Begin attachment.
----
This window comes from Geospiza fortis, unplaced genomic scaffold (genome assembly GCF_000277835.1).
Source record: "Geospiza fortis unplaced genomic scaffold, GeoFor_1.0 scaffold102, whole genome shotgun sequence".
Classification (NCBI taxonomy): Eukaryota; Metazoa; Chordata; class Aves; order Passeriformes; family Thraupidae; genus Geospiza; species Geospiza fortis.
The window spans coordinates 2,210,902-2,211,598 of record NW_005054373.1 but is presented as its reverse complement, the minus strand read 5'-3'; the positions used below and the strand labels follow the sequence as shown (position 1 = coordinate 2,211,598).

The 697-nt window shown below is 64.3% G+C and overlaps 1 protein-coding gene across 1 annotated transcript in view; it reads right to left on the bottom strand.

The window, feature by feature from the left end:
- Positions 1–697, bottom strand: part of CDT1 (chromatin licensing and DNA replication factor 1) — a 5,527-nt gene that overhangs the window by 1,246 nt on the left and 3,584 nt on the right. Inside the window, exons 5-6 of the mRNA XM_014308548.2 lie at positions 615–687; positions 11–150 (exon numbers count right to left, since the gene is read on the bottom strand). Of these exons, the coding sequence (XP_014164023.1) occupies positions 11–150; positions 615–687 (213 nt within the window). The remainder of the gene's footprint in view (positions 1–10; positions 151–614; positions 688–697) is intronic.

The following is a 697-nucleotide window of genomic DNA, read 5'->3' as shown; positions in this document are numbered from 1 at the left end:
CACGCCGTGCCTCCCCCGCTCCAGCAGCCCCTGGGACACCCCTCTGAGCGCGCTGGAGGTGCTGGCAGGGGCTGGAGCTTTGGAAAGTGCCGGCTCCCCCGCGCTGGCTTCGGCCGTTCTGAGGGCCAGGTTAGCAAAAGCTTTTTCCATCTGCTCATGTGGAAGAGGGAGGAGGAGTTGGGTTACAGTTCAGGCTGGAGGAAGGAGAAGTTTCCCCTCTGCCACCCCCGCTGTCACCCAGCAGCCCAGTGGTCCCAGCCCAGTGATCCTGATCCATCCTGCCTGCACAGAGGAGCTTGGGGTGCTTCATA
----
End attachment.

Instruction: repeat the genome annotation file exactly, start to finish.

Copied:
This window comes from Geospiza fortis, unplaced genomic scaffold (genome assembly GCF_000277835.1).
Source record: "Geospiza fortis unplaced genomic scaffold, GeoFor_1.0 scaffold102, whole genome shotgun sequence".
Classification (NCBI taxonomy): Eukaryota; Metazoa; Chordata; class Aves; order Passeriformes; family Thraupidae; genus Geospiza; species Geospiza fortis.
The window spans coordinates 2,210,902-2,211,598 of record NW_005054373.1 but is presented as its reverse complement, the minus strand read 5'-3'; the positions used below and the strand labels follow the sequence as shown (position 1 = coordinate 2,211,598).

The 697-nt window shown below is 64.3% G+C and overlaps 1 protein-coding gene across 1 annotated transcript in view; it reads right to left on the bottom strand.

The window, feature by feature from the left end:
- Positions 1–697, bottom strand: part of CDT1 (chromatin licensing and DNA replication factor 1) — a 5,527-nt gene that overhangs the window by 1,246 nt on the left and 3,584 nt on the right. Inside the window, exons 5-6 of the mRNA XM_014308548.2 lie at positions 615–687; positions 11–150 (exon numbers count right to left, since the gene is read on the bottom strand). Of these exons, the coding sequence (XP_014164023.1) occupies positions 11–150; positions 615–687 (213 nt within the window). The remainder of the gene's footprint in view (positions 1–10; positions 151–614; positions 688–697) is intronic.

The following is a 697-nucleotide window of genomic DNA, read 5'->3' as shown; positions in this document are numbered from 1 at the left end:
CACGCCGTGCCTCCCCCGCTCCAGCAGCCCCTGGGACACCCCTCTGAGCGCGCTGGAGGTGCTGGCAGGGGCTGGAGCTTTGGAAAGTGCCGGCTCCCCCGCGCTGGCTTCGGCCGTTCTGAGGGCCAGGTTAGCAAAAGCTTTTTCCATCTGCTCATGTGGAAGAGGGAGGAGGAGTTGGGTTACAGTTCAGGCTGGAGGAAGGAGAAGTTTCCCCTCTGCCACCCCCGCTGTCACCCAGCAGCCCAGTGGTCCCAGCCCAGTGATCCTGATCCATCCTGCCTGCACAGAGGAGCTTGGGGTGCTTCATA